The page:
Native American tribes are often misrepresented in the press as a single population group, but each tribe is a sovereign and unique people with its own culture and religious traditions. The Navajo Tribe, the largest tribal group living in the United States today, is arguably the tribe that has remained the most culturally intact after the mass slaughter of Native Americans that took place from the late sixteenth to the end of the nineteenth century.

The truth was that among my Navajo friends I felt very much at home. Yet, I argued with myself that if I was starting to doubt my religious commitment I should return at once to New York to shore it up: put a fence around it like the fences the great sages put around the Torah. There were signs that without such a fence my religious practice would start to erode. The previous Shabbat I had chosen to stay in my hotel room rather than join a Chabad dinner or travel to Albuquerque where there was an Orthodox shul. The isolation provoked more doubt.

My anxiety increased as I drove to Chinle. I tried to make a cell phone call to my host, but there was no coverage in the mountain pass. Everything seemed to spook me. The tires kicked up pebbles from the dirt road, and as they struck the bottom of the car I thought of hailstones falling upwards from a cloudburst beneath the earth. I suffered pangs of unanticipated homesickness. There were moments I felt lost even though a lead car had been sent to take me to the Yazzi home.

Among My Navajo Friends
The Navajo reservation is vast, roughly the size of West Virginia. It occupies northeastern Arizona and reaches into Utah and New Mexico. Tribal members commonly known as Navajo traditionally call themselves diné, which is translated as “people” or “the people.”

Navajo lives are often difficult. Many people are poor, and there are few support services in the outlying areas. The reservation near Chinle is situated on sun-baked land dotted with sheep ranches, modern homes and traditional ceremonial hogans. Valleys are backed by rocky outcroppings and mountains. In some areas, you can scan the horizon in all four directions and feel as if you are driving on the broad flat back of the earth. Without the distractions of an urban environment, I quickly realized the smallness of my presence in relation to the natural world.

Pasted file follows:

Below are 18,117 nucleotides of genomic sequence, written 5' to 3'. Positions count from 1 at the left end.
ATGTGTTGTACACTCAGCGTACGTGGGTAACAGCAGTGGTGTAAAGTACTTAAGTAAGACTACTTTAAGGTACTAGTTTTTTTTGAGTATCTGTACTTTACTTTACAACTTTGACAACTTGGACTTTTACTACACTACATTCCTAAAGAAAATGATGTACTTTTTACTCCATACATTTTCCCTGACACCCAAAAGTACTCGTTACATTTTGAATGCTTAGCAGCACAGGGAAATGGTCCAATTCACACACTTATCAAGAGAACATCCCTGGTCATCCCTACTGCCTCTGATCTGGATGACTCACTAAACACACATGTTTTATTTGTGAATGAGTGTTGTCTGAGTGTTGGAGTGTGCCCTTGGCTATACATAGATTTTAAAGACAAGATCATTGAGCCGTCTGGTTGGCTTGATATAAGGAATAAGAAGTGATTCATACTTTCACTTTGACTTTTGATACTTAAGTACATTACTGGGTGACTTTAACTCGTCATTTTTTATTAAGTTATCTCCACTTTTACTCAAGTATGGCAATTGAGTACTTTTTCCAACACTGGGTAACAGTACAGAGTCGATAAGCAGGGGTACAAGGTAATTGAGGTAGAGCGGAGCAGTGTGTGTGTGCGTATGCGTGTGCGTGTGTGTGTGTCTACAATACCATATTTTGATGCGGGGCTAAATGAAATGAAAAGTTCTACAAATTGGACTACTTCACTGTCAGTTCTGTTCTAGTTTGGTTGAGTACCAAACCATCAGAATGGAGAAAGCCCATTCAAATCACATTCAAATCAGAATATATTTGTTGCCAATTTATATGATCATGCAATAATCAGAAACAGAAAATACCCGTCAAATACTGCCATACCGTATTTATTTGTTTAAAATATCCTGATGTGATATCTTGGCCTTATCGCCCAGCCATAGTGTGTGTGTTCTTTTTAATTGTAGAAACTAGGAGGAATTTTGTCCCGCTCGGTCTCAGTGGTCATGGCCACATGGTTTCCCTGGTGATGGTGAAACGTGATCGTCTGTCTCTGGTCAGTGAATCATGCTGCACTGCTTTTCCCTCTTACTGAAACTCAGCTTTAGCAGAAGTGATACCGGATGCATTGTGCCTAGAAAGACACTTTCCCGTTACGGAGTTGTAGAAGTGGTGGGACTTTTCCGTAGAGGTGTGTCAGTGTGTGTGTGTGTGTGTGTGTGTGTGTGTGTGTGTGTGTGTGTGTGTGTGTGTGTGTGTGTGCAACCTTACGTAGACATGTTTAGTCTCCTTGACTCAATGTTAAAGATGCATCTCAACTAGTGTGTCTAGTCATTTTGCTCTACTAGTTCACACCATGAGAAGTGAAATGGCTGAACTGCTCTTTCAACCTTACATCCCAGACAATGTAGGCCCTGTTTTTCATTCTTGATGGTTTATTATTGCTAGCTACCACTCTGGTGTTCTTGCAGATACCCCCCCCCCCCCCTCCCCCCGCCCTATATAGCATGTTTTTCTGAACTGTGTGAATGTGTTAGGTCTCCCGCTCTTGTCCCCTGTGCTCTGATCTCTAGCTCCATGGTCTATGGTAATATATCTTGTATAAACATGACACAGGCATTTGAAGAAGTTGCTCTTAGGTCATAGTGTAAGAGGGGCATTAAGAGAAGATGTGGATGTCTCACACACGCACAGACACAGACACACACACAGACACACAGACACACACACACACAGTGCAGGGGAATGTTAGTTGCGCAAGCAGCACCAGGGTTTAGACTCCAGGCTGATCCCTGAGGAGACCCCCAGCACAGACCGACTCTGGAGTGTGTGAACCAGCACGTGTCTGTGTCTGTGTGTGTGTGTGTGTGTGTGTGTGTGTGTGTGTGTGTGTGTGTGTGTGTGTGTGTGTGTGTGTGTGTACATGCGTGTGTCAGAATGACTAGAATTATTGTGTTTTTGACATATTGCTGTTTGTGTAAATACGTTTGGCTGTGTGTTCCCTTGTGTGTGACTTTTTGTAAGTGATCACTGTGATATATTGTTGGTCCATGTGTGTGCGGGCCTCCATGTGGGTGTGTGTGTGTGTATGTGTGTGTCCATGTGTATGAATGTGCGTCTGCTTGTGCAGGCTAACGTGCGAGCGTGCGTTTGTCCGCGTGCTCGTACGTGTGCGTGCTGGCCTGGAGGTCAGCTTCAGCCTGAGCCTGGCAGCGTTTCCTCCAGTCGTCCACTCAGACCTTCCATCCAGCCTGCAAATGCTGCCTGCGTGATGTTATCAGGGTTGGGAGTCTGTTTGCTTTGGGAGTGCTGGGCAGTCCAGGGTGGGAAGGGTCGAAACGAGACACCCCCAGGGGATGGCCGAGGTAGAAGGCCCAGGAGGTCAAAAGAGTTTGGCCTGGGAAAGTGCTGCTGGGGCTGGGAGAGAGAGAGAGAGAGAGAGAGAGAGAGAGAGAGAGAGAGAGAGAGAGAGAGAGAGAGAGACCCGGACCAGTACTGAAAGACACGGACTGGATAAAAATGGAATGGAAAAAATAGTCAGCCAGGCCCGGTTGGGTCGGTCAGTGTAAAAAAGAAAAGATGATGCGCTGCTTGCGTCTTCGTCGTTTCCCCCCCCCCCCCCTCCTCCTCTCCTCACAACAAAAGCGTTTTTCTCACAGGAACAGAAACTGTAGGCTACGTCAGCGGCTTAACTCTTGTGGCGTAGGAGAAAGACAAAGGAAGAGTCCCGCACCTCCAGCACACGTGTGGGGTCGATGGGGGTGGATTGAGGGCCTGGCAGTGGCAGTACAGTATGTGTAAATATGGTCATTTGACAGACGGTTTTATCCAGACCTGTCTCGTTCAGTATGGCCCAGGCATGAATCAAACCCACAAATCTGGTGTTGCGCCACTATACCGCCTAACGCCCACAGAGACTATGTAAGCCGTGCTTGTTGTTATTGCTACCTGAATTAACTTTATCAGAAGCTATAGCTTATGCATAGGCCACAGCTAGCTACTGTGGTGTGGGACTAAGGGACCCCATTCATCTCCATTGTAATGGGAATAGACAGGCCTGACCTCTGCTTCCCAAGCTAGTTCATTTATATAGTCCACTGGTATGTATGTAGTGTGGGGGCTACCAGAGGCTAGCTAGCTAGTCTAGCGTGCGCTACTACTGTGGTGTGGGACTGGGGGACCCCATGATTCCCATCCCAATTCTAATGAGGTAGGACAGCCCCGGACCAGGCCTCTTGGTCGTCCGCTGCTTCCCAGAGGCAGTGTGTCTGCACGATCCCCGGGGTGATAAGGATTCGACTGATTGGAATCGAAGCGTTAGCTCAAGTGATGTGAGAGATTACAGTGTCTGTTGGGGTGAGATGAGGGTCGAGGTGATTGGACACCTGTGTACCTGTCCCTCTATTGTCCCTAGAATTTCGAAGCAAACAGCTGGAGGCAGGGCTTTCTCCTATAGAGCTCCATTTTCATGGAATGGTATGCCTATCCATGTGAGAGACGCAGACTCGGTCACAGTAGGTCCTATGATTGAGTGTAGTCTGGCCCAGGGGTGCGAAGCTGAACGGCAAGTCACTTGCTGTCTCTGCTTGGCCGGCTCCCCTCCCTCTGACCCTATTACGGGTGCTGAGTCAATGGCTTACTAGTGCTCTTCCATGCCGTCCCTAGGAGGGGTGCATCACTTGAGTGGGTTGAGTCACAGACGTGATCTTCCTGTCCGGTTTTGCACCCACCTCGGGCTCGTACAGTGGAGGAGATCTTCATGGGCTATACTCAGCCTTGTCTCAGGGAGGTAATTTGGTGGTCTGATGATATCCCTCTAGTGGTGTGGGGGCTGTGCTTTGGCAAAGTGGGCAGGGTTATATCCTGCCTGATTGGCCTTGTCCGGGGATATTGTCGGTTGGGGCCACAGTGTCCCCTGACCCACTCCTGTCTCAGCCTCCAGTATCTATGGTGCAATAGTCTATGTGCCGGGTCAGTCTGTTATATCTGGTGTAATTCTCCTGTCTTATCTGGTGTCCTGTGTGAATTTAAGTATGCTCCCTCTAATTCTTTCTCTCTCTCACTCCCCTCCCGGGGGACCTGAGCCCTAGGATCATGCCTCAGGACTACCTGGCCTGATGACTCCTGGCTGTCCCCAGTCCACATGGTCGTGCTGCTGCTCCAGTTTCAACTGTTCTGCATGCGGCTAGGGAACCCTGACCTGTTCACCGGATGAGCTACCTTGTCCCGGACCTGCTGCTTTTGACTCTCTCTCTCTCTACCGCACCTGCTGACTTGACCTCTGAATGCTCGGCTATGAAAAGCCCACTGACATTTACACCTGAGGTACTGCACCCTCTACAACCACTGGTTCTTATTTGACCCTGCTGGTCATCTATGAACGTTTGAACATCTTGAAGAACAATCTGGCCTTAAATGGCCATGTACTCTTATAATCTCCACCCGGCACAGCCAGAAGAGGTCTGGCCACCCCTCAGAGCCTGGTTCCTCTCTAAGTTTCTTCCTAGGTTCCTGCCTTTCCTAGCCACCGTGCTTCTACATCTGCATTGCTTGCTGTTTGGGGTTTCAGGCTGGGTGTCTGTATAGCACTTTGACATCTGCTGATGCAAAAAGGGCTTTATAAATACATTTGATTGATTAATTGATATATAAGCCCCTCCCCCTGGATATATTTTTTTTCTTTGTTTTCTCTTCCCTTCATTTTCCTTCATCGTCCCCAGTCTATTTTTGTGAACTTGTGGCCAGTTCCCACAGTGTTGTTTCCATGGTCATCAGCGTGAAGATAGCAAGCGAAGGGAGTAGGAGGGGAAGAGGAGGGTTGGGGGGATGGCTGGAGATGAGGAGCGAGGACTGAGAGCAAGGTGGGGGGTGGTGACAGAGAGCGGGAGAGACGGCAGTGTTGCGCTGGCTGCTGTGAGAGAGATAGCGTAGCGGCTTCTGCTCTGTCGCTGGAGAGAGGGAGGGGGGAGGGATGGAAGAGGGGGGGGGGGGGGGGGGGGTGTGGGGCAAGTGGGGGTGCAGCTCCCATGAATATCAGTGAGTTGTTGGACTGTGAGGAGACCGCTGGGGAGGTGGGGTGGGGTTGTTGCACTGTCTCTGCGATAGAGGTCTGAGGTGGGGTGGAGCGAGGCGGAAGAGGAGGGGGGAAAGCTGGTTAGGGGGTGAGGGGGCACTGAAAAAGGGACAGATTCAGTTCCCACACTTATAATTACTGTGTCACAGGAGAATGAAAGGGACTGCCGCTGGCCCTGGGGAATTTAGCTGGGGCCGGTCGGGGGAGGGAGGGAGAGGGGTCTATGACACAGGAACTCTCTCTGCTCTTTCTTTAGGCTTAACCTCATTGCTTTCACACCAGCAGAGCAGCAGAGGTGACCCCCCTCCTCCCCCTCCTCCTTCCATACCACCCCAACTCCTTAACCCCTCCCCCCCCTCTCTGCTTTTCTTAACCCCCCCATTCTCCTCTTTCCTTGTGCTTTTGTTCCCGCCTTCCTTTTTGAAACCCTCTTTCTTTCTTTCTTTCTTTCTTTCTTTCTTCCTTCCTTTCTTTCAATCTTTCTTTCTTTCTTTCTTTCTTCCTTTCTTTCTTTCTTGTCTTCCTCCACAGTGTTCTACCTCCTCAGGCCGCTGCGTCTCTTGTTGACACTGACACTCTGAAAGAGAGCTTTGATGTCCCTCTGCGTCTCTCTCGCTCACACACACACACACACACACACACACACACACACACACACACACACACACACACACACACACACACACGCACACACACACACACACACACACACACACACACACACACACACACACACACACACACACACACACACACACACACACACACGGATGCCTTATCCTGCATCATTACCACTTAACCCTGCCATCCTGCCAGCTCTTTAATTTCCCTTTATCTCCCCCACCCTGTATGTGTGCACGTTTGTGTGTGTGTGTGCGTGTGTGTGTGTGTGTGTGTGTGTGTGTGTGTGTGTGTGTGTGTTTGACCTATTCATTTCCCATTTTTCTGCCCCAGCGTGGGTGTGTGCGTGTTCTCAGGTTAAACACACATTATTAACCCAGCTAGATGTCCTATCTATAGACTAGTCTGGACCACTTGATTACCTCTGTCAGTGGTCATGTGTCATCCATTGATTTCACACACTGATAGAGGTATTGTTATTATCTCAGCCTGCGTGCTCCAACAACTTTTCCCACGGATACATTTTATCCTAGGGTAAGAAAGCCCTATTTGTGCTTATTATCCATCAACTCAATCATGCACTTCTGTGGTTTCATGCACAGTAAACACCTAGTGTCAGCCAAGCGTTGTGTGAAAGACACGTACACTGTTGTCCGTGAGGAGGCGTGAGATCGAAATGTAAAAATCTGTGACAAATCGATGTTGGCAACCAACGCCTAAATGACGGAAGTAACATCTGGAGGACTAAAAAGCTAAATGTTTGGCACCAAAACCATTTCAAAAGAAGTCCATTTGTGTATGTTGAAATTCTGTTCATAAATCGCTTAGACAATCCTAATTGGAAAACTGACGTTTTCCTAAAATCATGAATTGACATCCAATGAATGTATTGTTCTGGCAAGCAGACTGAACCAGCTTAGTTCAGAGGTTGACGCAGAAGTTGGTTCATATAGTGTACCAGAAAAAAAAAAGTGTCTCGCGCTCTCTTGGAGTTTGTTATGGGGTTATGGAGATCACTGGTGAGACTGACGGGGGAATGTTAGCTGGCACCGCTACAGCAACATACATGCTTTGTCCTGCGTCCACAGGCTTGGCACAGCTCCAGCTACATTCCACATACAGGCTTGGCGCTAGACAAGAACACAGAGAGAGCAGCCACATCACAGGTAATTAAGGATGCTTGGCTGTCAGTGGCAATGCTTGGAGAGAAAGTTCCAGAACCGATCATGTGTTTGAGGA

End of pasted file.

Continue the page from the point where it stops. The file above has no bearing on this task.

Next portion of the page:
When I finally arrived at the sheep ranch, Marilyn’s large family greeted me warmly. I sat down at the kitchen table where Sara, Marilyn’s mother, a welcoming, intelligent and engaging woman, was cooking and chatting with her guests. Marilyn’s nephew was making Navajo fry bread on the porch, the delicious aroma filling the two-bedroom house.

“You have come here in search of your relatives,” he said firmly. “You have come on their behalf.”

The house was situated on land containing several structures for the ranch as well as an eight-sided “female” hogan, traditionally under the domain of the women members of the family. Meals and other daily life events often take place in the hogan.

The sheep and a llama seemed to ignore us as we entered the hogan. (Later that evening I bottle-fed a nervous young lamb, and let me tell you that it’s not as easy as it’s made out to be on the Disney Channel.) Inside, people were already gathering, and large platters of fruit, vegetables and hot dishes were set before them.

It was at this point in my visit that I learned that Ted, Marilyn’s father, was a respected Native American medicine man. I was not surprised that she hadn’t mentioned it to me before; Navajo customs and traditions place a high value on modesty and humility,, so there would have been no reason for her to mention her father’s esteemed position prior to my visit.